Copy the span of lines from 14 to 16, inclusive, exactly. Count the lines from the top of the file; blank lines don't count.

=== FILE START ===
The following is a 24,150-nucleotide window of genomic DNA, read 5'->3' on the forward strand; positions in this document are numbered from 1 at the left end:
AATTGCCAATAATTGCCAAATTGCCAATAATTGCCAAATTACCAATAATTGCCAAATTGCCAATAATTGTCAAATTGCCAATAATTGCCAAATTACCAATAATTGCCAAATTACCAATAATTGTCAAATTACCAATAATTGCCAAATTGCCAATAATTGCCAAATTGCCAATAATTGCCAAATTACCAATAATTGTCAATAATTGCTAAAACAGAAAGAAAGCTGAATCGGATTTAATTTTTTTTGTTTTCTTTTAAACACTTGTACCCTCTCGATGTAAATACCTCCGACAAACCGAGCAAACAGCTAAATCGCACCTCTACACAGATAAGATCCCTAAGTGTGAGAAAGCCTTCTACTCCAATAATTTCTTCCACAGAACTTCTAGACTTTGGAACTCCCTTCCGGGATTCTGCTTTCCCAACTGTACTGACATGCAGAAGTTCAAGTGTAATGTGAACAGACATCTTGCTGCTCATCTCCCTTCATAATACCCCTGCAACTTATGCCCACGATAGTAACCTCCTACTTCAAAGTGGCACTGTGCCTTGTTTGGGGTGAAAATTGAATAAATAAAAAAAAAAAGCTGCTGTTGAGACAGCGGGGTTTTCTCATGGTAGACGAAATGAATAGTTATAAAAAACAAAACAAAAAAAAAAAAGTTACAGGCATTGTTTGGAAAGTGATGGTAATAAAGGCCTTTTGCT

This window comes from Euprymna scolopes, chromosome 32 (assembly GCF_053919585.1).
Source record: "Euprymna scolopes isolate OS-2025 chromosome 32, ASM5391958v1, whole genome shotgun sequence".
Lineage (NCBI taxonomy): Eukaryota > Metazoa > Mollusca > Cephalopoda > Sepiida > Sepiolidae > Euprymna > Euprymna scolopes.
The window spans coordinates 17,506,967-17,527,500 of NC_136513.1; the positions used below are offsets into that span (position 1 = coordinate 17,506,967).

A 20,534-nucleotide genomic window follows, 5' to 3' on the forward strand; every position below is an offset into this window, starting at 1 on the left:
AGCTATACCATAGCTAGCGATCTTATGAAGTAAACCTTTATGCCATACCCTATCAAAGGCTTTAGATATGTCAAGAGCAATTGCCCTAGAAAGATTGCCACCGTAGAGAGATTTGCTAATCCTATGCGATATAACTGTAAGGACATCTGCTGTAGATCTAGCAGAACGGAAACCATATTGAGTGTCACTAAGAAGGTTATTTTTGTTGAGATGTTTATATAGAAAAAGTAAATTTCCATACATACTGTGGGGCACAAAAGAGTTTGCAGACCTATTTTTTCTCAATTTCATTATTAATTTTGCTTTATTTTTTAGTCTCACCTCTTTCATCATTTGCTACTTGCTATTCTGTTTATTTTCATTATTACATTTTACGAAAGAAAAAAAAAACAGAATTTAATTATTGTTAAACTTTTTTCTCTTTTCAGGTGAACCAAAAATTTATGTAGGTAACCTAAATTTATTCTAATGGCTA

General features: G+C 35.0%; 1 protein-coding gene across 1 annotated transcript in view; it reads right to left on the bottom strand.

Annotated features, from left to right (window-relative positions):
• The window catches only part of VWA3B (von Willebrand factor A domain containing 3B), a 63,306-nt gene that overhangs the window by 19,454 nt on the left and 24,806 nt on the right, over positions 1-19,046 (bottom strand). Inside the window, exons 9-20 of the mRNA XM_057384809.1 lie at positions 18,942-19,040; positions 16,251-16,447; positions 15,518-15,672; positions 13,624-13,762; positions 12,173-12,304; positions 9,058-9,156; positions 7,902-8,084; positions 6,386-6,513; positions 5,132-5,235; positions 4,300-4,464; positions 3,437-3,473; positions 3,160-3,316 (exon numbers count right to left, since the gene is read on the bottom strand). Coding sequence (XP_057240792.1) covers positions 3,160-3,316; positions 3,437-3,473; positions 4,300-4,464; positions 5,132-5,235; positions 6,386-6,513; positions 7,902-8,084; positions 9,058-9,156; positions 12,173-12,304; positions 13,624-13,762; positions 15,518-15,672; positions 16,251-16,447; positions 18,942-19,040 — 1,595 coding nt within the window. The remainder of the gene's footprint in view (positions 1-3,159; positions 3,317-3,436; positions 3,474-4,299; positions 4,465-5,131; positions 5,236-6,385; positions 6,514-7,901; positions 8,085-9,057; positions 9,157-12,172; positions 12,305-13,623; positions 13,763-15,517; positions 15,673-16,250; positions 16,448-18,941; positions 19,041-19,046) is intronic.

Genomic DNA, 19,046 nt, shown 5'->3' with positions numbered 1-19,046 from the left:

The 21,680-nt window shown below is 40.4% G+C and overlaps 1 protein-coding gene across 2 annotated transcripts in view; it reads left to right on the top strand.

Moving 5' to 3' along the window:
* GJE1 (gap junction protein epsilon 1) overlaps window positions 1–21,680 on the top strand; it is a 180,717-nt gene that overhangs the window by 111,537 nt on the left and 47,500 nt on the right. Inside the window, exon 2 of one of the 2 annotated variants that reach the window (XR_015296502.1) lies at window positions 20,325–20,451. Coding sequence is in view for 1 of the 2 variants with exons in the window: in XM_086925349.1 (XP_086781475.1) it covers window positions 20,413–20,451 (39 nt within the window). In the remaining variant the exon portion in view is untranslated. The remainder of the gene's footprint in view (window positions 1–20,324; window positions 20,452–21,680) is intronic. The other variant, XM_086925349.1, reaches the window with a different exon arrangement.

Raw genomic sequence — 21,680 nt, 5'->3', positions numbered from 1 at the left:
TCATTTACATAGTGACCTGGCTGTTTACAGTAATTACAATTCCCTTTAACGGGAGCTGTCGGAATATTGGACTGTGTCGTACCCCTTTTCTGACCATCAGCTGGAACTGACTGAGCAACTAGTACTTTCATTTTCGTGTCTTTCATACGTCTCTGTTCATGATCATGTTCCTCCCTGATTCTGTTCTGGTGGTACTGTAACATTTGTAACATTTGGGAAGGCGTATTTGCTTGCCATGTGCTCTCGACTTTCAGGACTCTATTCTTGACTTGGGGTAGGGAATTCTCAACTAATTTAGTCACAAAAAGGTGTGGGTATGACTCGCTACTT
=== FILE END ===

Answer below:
Moving 5' to 3' along the window:
* GJE1 (gap junction protein epsilon 1) overlaps window positions 1–21,680 on the top strand; it is a 180,717-nt gene that overhangs the window by 111,537 nt on the left and 47,500 nt on the right. Inside the window, exon 2 of one of the 2 annotated variants that reach the window (XR_015296502.1) lies at window positions 20,325–20,451. Coding sequence is in view for 1 of the 2 variants with exons in the window: in XM_086925349.1 (XP_086781475.1) it covers window positions 20,413–20,451 (39 nt within the window). In the remaining variant the exon portion in view is untranslated. The remainder of the gene's footprint in view (window positions 1–20,324; window positions 20,452–21,680) is intronic. The other variant, XM_086925349.1, reaches the window with a different exon arrangement.

Raw genomic sequence — 21,680 nt, 5'->3', positions numbered from 1 at the left: